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Estate tax and lifetime income inequality

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  • Jiang, Lily
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    Abstract

    This paper constructs a heterogeneous, intertemporal general equilibrium framework which integrates both intended and unintended bequest motives to examine the long-run effects of an estate tax on the inequality of lifetime income. The results are ambiguous in general and sensitive to the type of transfer motive involved. We find that in the purely intended bequest case, an estate tax increases the steady-state inequality of net lifetime income in the case where people's elasticity of intertemporal substitution is greater than one. However, in the purely unintended bequest case, the effect of an estate tax on inequality is dependent on the probability of survival.

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    Bibliographic Info

    Article provided by Elsevier in its journal Economic Modelling.

    Volume (Year): 27 (2010)
    Issue (Month): 3 (May)
    Pages: 613-619

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    Handle: RePEc:eee:ecmode:v:27:y:2010:i:3:p:613-619

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    Web page: http://www.elsevier.com/locate/inca/30411

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    Keywords: Transfer motives Estate tax Income inequality;

    References

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    1. Becker, Gary S & Tomes, Nigel, 1979. "An Equilibrium Theory of the Distribution of Income and Intergenerational Mobility," Journal of Political Economy, University of Chicago Press, University of Chicago Press, vol. 87(6), pages 1153-89, December.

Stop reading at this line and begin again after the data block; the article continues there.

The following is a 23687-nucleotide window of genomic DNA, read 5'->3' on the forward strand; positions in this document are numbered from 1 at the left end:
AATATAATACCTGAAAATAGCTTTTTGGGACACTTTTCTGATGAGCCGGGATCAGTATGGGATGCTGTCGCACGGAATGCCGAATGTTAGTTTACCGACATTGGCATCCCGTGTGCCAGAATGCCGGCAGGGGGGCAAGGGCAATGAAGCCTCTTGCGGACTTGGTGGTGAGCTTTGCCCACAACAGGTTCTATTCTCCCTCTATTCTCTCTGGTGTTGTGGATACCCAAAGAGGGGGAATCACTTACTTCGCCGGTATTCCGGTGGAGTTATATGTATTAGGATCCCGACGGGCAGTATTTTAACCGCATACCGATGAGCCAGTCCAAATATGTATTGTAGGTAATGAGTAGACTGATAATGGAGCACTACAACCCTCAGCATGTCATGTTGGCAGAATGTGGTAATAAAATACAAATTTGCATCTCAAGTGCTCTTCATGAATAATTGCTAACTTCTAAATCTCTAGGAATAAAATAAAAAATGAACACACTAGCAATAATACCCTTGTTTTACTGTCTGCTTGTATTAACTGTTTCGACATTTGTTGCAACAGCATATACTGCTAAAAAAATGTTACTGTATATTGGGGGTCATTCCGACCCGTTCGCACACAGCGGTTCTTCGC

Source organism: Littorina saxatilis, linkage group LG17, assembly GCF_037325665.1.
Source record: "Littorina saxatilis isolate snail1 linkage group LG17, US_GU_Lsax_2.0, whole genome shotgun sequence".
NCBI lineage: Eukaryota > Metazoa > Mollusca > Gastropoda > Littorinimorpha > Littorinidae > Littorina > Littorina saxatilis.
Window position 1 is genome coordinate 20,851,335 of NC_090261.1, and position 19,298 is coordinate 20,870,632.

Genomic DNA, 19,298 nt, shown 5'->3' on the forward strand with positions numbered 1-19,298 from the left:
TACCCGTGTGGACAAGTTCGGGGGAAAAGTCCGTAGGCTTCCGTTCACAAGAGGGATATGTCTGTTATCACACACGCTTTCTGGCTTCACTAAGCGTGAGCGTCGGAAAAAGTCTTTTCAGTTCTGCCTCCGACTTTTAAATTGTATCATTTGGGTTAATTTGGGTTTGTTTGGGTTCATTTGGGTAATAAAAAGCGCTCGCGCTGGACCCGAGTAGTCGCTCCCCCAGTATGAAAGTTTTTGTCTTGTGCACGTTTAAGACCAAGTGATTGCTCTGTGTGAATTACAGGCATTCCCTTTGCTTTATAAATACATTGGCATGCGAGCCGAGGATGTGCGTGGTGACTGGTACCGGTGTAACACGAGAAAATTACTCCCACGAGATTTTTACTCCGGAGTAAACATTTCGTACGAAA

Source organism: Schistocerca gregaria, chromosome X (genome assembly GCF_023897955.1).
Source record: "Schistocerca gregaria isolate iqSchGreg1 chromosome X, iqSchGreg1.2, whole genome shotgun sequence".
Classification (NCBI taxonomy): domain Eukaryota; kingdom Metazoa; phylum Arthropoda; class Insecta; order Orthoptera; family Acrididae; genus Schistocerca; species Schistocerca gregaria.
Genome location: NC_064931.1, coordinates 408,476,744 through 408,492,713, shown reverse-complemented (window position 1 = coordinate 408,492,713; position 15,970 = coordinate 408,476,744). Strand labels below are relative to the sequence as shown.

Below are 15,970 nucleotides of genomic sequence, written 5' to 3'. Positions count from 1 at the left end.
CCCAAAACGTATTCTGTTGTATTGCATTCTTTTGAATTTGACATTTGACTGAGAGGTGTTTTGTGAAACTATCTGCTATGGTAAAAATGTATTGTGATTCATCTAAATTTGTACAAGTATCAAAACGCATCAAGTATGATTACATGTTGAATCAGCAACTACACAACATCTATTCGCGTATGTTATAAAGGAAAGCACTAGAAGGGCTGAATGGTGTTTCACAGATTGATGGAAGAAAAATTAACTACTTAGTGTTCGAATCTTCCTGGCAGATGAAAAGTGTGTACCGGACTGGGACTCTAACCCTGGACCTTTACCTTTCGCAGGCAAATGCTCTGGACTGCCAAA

2. Menchik, Paul L & David, Martin, 1983. "Income Distribution, Lifetime Savings, and Bequests," American Economic Review, American Economic Association, American Economic Association, vol. 73(4), pages 672-90, September.
    3. Joseph E. Stiglitz, 1978. "Notes on Estate Taxes, Redistribution, and the Concept of Balanced Growth Path Incidence," NBER Chapters, in: Research in Taxation, pages 137-150 National Bureau of Economic Research, Inc.
    4. Bernheim, B Douglas, 1991. "How Strong Are Bequest Motives? Evidence Based on Estimates of the Demand for Life Insurance and Annuities," Journal of Political Economy, University of Chicago Press, University of Chicago Press, vol. 99(5), pages 899-927, October.
    5. Laitner, John & Ohlsson, Henry, 1998. "Bequest Motives: A Comparison of Sweden and the United States," Working Paper Series, Uppsala University, Department of Economics 1998:16, Uppsala University, Department of Economics.
    6. CREMER, Helmuth & PESTIEAU, Pierre, . "Non-linear taxation of bequests, equal sharing rules and the tradeoff between intra- and inter-family inequalities," CORE Discussion Papers RP -1495, Université catholique de Louvain, Center for Operations Research and Econometrics (CORE).
    7. Caballe, J., 1991. "Endogeneous Growth, Human Capital and Bequests in a Life-Cycle Model," UFAE and IAE Working Papers, Unitat de Fonaments de l'Anàlisi Econòmica (UAB) and Institut d'Anàlisi Econòmica (CSIC) 158.91, Unitat de Fonaments de l'Anàlisi Econòmica (UAB) and Institut d'Anàlisi Econòmica (CSIC).
    8. Joseph G. Altonji & Fumio Hayashi & Laurence J. Kotlikoff, 1995. "Parental Altruism and Inter Vivos Transfers: Theory and Evidence," Boston University - Institute for Economic Development, Boston University, Institute for Economic Development 65, Boston University, Institute for Economic Development.
    9. Tomes, Nigel, 1981. "The Family, Inheritance, and the Intergenerational Transmission of Inequality," Journal of Political Economy, University of Chicago Press, University of Chicago Press, vol. 89(5), pages 928-58, October.
    10. Hurd, Michael D, 1987. "Savings of the Elderly and Desired Bequests," American Economic Review, American Economic Association, American Economic Association, vol. 77(3), pages 298-312, June.
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    Cited by:
    1. Gahramanov, Emin, 2013. "Survival misperception, time inconsistency, and implications for life-cycle saving and welfare," Economic Modelling, Elsevier, Elsevier, vol. 32(C), pages 539-550.

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